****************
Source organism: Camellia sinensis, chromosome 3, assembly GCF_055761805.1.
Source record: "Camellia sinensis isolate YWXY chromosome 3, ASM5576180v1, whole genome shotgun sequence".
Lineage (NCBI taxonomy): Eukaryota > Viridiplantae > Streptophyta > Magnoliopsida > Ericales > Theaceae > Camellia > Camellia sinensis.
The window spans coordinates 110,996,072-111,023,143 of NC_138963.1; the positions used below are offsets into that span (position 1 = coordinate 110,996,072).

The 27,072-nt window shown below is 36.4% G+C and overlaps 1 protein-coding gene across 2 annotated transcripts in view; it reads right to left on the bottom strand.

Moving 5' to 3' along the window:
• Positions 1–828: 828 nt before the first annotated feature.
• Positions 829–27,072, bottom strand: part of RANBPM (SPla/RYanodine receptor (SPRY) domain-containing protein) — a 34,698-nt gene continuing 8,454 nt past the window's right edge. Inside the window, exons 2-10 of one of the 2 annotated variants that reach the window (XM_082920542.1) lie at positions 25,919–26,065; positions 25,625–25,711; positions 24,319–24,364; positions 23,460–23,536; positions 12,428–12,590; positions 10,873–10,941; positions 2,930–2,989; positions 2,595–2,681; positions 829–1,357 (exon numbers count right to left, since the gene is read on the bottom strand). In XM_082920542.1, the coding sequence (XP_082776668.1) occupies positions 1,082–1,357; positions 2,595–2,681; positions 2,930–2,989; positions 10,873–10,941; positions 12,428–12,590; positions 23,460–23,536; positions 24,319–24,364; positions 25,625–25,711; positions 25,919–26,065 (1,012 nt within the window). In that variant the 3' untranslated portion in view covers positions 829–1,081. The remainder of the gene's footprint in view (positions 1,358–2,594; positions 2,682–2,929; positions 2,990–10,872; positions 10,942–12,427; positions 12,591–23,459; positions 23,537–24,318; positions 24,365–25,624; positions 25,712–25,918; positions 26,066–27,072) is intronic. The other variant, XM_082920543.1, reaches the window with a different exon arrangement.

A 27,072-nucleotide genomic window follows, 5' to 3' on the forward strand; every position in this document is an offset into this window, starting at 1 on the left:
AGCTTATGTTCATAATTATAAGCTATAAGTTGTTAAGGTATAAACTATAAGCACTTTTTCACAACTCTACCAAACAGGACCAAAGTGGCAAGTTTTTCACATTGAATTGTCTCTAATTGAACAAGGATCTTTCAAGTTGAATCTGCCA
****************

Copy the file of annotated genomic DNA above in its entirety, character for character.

Source organism: Camellia sinensis, chromosome 3, assembly GCF_055761805.1.
Source record: "Camellia sinensis isolate YWXY chromosome 3, ASM5576180v1, whole genome shotgun sequence".
Lineage (NCBI taxonomy): Eukaryota > Viridiplantae > Streptophyta > Magnoliopsida > Ericales > Theaceae > Camellia > Camellia sinensis.
The window spans coordinates 110,996,072-111,023,143 of NC_138963.1; the positions used below are offsets into that span (position 1 = coordinate 110,996,072).

The 27,072-nt window shown below is 36.4% G+C and overlaps 1 protein-coding gene across 2 annotated transcripts in view; it reads right to left on the bottom strand.

Moving 5' to 3' along the window:
• Positions 1–828: 828 nt before the first annotated feature.
• Positions 829–27,072, bottom strand: part of RANBPM (SPla/RYanodine receptor (SPRY) domain-containing protein) — a 34,698-nt gene continuing 8,454 nt past the window's right edge. Inside the window, exons 2-10 of one of the 2 annotated variants that reach the window (XM_082920542.1) lie at positions 25,919–26,065; positions 25,625–25,711; positions 24,319–24,364; positions 23,460–23,536; positions 12,428–12,590; positions 10,873–10,941; positions 2,930–2,989; positions 2,595–2,681; positions 829–1,357 (exon numbers count right to left, since the gene is read on the bottom strand). In XM_082920542.1, the coding sequence (XP_082776668.1) occupies positions 1,082–1,357; positions 2,595–2,681; positions 2,930–2,989; positions 10,873–10,941; positions 12,428–12,590; positions 23,460–23,536; positions 24,319–24,364; positions 25,625–25,711; positions 25,919–26,065 (1,012 nt within the window). In that variant the 3' untranslated portion in view covers positions 829–1,081. The remainder of the gene's footprint in view (positions 1,358–2,594; positions 2,682–2,929; positions 2,990–10,872; positions 10,942–12,427; positions 12,591–23,459; positions 23,537–24,318; positions 24,365–25,624; positions 25,712–25,918; positions 26,066–27,072) is intronic. The other variant, XM_082920543.1, reaches the window with a different exon arrangement.

A 27,072-nucleotide genomic window follows, 5' to 3' on the forward strand; every position in this document is an offset into this window, starting at 1 on the left:
AGCTTATGTTCATAATTATAAGCTATAAGTTGTTAAGGTATAAACTATAAGCACTTTTTCACAACTCTACCAAACAGGACCAAAGTGGCAAGTTTTTCACATTGAATTGTCTCTAATTGAACAAGGATCTTTCAAGTTGAATCTGCCA